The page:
He served three years with the Special Air Service, a special forces unit of the British army. During his service, he broke his back in three places in a parachuting accident over Southern Africa.
Despite the accident and severity of his injury, Bear went on in 1998 to become, at age 23, the youngest British climber to complete a summit and descent of Mount Everest. He wrote about his experience in the book, The Kid Who Climbed Everest.
Not content to slow down, Bear achieved another first when he and his Everest climbing group circumnavigated the United Kingdom on jet skis. He also led the first unassisted crossing of the frozen North Atlantic Ocean in an open rigid inflatable boat. His book about this adventure, Facing the Frozen Ocean, was shortlisted as the U.K.'s "Sports Book of the Year." Bear was awarded a commission in the Royal Navy in honor of leading this record-breaking expedition.
In June 2005, Bear broke a world record by hosting a dinner party at a table suspended below a hot air balloon at 24,500 feet. He rappelled from the balloon's basket to the table, where in full naval uniform he ate a three-course meal before saluting the queen and skydiving to earth. His goal was to support the work of two charities: the Prince's Trust and the Duke of Edinburgh's Award.
Bear hosted a 2005 television series for the U.K.'s Channel Four, called Escape to the Legion, in which he took a group of young men to the Western Sahara Desert to undergo the French Foreign Legion's infamous basic training. A second Channel Four series, titled Born Survivor: Bear Grylls, completed its U.K. run in April 2007.
On May 15, 2007, Bear set another world record when he became the first person to fly over Mount Everest by powered paraglider. Supported by the GKN Mission Everest Team, Grylls and fellow pilot Giles (Gilo) Gardozo flew specially developed paramotors. Though a fault in Gilo's machine forced him to abort only 1,000 feet below the summit, Bear continued to ascend until he reached 29,500 feet and was able to look down on Everest as he circled above some of the most famous peaks in the Himalayas. Then his own engine developed problems and he, too, had to glide back to safety — but he had achieved his goal. The mission raised $1 million for the Global Angels Foundation, a charity that supports children in Africa. Filmed by the Planet Earth team, Bear and Gilo's undertaking will be made into a two-hour documentary for Discovery Channel and Channel Four in the U.K.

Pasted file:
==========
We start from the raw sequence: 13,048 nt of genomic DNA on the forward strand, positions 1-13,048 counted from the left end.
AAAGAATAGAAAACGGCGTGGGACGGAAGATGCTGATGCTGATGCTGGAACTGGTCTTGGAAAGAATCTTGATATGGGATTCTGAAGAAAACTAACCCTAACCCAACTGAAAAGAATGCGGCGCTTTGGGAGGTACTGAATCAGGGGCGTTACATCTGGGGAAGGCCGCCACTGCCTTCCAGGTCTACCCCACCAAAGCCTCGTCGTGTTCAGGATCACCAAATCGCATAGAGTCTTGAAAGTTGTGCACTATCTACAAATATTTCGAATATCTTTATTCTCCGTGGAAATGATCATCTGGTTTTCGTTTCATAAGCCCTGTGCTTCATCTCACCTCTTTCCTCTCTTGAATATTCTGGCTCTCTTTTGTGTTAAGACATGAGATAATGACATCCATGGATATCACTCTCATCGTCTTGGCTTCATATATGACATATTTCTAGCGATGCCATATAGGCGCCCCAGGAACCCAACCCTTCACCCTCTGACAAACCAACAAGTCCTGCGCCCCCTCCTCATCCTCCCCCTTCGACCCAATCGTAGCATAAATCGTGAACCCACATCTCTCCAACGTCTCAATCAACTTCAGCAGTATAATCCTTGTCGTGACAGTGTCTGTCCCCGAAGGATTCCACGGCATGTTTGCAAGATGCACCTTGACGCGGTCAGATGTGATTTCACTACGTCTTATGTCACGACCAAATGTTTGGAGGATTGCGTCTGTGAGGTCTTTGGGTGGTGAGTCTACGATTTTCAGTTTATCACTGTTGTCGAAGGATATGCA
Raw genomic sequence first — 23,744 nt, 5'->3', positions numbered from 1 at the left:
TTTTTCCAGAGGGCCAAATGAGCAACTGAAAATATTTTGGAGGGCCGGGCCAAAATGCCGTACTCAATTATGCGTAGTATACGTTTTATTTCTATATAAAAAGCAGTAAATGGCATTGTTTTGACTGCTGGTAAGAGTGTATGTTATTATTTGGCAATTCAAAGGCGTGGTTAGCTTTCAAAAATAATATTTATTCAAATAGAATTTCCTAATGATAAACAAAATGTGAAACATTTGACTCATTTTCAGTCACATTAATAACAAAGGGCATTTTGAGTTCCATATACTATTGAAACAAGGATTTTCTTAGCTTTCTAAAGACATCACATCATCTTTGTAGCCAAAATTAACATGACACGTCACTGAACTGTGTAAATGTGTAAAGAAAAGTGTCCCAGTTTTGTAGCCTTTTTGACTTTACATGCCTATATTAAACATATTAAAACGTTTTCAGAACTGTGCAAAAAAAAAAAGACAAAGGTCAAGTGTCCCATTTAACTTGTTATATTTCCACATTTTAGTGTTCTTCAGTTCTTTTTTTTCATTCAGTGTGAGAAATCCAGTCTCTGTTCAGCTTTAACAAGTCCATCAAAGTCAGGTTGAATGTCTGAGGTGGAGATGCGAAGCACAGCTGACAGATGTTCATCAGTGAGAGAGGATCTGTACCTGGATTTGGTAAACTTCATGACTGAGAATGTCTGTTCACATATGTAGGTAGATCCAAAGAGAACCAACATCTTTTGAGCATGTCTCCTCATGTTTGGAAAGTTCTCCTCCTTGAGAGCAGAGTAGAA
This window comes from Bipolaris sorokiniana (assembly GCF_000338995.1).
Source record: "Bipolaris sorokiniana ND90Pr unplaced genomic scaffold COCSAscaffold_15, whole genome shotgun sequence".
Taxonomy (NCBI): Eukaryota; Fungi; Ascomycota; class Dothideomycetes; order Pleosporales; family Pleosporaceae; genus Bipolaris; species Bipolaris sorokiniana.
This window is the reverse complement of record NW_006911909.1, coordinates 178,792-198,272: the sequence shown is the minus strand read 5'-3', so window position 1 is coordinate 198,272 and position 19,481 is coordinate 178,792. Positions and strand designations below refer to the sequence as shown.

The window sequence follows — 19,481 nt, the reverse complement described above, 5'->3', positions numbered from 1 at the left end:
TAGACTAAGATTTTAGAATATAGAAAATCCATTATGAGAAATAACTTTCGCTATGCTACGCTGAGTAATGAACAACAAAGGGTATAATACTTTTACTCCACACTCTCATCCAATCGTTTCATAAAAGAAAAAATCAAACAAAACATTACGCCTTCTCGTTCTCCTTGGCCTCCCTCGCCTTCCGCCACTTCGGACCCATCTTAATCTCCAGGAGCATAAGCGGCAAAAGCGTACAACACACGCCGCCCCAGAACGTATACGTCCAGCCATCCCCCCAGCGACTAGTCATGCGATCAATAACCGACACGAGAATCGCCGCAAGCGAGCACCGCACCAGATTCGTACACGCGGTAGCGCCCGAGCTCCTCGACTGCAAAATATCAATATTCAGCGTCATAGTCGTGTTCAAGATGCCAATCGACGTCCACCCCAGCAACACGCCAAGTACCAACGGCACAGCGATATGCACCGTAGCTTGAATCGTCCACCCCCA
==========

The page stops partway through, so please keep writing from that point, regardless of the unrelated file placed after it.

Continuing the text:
Bear's most recent book, Born Survivor: Survival Techniques From the Most Dangerous Places on Earth, was released in spring 2007. It is already listed on the Sunday Times Top 10 Best-Seller List.
He has hosted the Discovery Channel's MAN VS. WILD, in which he strands himself in remote locations to demonstrate localized survival techniques, since November 2006.
Bear lives on a converted barge on the River Thames with his wife Shara and their young sons Jesse and Marmaduke.
Bear Grylls and the crew receive support when they are in potentially life threatening situations, as required by health and safety regulations.
On some occasions, situations are presented to Bear so he can demonstrate survival techniques.
Professional advice should always be sought before entering any dangerous environment.
Source : http://dsc.discovery.com/fansites/manvswild/bio/bio.html